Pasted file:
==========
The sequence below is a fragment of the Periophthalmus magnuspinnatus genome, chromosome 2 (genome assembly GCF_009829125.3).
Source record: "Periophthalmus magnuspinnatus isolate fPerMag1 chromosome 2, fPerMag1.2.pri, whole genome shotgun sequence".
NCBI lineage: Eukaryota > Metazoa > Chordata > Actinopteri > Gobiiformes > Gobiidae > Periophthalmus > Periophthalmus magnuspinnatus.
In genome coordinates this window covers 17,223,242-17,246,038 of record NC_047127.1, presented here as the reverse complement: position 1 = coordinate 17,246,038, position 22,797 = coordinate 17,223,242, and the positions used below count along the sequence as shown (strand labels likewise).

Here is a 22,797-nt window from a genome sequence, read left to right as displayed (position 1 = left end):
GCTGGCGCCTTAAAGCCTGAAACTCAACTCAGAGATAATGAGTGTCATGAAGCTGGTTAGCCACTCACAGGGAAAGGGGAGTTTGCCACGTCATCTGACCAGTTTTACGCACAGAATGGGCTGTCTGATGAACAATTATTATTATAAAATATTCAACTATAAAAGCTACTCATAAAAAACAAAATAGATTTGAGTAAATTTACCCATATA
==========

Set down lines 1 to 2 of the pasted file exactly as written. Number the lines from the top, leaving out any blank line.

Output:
The sequence below is a fragment of the Periophthalmus magnuspinnatus genome, chromosome 2 (genome assembly GCF_009829125.3).
Source record: "Periophthalmus magnuspinnatus isolate fPerMag1 chromosome 2, fPerMag1.2.pri, whole genome shotgun sequence".